Blois (Centre-Val de Loire), France May 2023 (Tour 7)

There are a multitude of magnificent castles in the Central Loire Valley. During Tour Three we visited two of them, the Chateau d’Amboise and the Chateau Chenonceau, but that still left Chateau Royal de Blois, Chateau Chambord, Chateau de Chaumont, Chateau Cheverney and Chateau de Fougeres sur Bievre , to name but a few. This time it was to be the Chateau Royal de Blois and it was down to Vanya’s current interest in all things Tudor.

We‘ve already visited Chateau d’Amboise (left) and Chateau Chenonceau (right)

The Chateau Royal de Blois is not the prettiest of the Loire Valley castles but there’s enough about it to interest most anyone. It’s a prestigious ‘must see’ castle which was home to no less than 7 French Kings and 10 Queens, as well as being where Joan of Arc was blessed by the Archbishop of Rheims on her way to fight the English at Orleans. More important, from Vanya’s perspective, it was the place where in 1515 Anne Boleyn (later Henry VIII’s second wife) came to be Lady in Waiting to Queen Claude (wife of Francois I) and so shared her time for the next seven years between Blois and Amboise.

Although there was a fortress on the site as long ago as the 9th century, the existing chateau started to take shape in the 13th century under the aegis of the Count of Blois. Louis XII added a Gothic wing between 1498 and 1500 and Francis I added a Renaissance wing, including the majestic spiral staircase, between 1515 and 1518. Gaston of Orleans added a Classical wing between 1635 and 1638.

The main entrance into the chateau is via the Gothic wing added by Louis XII and is from the Place du Chateau.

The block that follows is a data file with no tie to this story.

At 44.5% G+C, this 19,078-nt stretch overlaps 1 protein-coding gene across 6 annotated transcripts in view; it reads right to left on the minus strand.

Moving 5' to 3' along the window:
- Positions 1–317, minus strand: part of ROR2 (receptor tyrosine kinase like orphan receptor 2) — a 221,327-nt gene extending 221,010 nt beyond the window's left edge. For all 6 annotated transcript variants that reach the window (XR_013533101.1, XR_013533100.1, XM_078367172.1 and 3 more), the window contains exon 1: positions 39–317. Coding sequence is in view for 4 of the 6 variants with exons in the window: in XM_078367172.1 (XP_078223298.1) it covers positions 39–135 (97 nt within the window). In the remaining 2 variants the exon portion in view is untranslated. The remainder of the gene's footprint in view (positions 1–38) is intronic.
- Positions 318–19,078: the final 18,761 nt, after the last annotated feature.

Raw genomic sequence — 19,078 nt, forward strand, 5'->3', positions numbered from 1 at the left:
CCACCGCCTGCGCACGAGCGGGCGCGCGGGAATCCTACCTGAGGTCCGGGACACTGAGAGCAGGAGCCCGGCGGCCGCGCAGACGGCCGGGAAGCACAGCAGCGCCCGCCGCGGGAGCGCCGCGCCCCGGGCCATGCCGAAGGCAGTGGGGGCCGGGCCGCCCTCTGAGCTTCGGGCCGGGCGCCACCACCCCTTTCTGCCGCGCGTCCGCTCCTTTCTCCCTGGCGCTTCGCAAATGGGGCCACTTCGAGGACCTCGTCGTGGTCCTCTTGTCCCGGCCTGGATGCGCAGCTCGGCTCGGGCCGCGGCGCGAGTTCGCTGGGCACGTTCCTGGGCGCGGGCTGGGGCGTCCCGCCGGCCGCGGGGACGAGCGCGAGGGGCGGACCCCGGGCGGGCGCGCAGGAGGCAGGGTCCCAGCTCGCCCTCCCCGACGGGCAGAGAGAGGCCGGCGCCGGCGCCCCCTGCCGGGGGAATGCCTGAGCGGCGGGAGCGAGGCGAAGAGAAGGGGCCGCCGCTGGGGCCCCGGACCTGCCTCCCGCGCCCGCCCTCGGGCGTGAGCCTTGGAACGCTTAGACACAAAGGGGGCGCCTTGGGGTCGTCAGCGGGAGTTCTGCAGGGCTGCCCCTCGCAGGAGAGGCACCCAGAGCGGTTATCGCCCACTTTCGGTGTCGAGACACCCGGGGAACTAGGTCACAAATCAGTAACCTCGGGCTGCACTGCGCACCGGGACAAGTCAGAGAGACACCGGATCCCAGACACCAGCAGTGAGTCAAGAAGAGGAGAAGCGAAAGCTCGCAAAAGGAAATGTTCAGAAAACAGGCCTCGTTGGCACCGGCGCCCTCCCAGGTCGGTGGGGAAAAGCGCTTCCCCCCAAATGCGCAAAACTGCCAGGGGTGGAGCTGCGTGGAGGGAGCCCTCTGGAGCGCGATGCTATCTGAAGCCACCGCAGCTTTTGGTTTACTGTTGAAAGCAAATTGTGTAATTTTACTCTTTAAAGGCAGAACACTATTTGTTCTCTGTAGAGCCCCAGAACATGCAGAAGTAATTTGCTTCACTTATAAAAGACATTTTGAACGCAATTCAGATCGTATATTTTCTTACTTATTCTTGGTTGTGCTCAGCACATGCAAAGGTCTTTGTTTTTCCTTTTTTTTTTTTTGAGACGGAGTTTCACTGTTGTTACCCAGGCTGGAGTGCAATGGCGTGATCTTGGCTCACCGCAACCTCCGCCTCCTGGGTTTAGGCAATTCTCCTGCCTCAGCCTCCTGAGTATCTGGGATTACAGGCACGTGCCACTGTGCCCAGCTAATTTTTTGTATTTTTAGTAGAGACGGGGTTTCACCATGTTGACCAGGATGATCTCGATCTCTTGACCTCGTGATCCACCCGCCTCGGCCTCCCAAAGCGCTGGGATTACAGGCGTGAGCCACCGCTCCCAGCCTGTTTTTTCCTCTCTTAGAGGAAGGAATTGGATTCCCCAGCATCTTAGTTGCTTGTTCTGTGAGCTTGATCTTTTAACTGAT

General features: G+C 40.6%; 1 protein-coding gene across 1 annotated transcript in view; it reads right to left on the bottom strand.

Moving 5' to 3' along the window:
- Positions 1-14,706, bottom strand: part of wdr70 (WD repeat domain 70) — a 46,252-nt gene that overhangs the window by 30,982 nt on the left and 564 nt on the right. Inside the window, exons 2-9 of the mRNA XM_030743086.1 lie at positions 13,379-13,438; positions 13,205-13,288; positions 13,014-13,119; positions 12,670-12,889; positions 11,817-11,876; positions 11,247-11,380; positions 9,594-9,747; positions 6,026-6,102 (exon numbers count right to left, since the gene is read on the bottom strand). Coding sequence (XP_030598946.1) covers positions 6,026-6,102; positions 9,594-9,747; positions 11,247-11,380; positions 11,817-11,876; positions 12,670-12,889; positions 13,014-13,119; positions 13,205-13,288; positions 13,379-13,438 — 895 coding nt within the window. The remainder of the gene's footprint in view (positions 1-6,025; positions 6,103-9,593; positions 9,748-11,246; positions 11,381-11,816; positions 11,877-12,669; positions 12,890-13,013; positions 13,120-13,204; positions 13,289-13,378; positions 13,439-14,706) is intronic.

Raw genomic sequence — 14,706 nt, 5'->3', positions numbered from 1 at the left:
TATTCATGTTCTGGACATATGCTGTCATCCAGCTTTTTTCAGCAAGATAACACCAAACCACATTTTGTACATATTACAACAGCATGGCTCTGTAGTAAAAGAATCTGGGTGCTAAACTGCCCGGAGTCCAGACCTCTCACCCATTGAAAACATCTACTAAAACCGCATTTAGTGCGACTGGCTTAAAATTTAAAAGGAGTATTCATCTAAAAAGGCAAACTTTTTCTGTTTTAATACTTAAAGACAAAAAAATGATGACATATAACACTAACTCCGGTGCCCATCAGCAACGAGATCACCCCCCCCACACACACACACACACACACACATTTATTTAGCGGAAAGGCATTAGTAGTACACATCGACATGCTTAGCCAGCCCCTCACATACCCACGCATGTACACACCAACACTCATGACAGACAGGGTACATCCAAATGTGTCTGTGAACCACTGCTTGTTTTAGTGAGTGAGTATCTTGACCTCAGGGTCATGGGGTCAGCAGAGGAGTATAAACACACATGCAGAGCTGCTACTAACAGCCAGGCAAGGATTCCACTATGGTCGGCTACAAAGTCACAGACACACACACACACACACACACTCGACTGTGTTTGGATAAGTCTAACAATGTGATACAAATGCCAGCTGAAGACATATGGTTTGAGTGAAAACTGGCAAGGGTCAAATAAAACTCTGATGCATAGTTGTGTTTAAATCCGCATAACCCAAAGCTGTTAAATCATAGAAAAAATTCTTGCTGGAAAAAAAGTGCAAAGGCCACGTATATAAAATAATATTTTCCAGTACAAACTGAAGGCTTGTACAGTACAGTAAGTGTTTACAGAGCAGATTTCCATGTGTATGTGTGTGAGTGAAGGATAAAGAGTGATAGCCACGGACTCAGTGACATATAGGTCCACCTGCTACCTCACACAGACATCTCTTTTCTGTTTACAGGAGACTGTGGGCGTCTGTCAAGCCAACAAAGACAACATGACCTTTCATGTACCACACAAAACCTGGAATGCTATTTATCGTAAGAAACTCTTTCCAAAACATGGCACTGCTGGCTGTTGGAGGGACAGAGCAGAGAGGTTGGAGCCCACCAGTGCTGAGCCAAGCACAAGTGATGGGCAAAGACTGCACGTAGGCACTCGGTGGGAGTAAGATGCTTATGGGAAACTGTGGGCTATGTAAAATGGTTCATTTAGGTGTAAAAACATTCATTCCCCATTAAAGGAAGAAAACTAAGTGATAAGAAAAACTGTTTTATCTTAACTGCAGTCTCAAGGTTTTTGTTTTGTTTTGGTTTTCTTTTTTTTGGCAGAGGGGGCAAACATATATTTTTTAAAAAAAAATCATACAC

The main entrance is surmounted by an intricate statue of Louis XII and (lower and to the right of his statue) a carving of a porcupine, the emblem of the Royal Order of the Porcupine inherited from his grandfather.

The Renaissance wing added by Francis I between 1515 and 1518.

Closer views of the spiral staircase.

Leaving Vanya to her history for a couple of hours, I strolled off behind the chateau with our dogs, Nala and Beanie, to get some breakfast. The stroll took me through Place Victor Hugo, to the north of the chateau, and past the very elaborate facade of the Eglise Saint Vincent de Paul. The church was locked but, for once, I couldn’t have cared less. I’d seen a poster advertising a small cafe on the Rue Porte Cote and I was ready for a cup of coffee and a Croque Monsieur (a posh name for a cheese and ham toastie).

The Baroque style Eglise Saint Vincent de Paul was a 17th century Jesuit College but it was renamed and transformed into a church some time during the 19th century.

Breakfast over, it was time to wander Blois. Rue Porte Cote led me on to Rue Denis Papin and then up the Escalier Denis Papin. This impressive 120 step staircase, with it’s statue of Denis Papin (inventor of a prototype pressure cooker), has long been a pedestrian link between the upper and lower town of Blois. It served to get me to the city’s cathedral (Cathedrale Saint-Louise) and offered a fine view back down over the city.

Escalier Denis Papin led me to the cathedral and, even if the views over the city weren’t of the standard I expected, there was a pretty good view towards the south.

Every summer, the risers on the staircase are covered and transformed into an optical illusion by the French photographer, Nicolas Wietrich. Left: The 2017 illusion. Right: The 2019 illusion.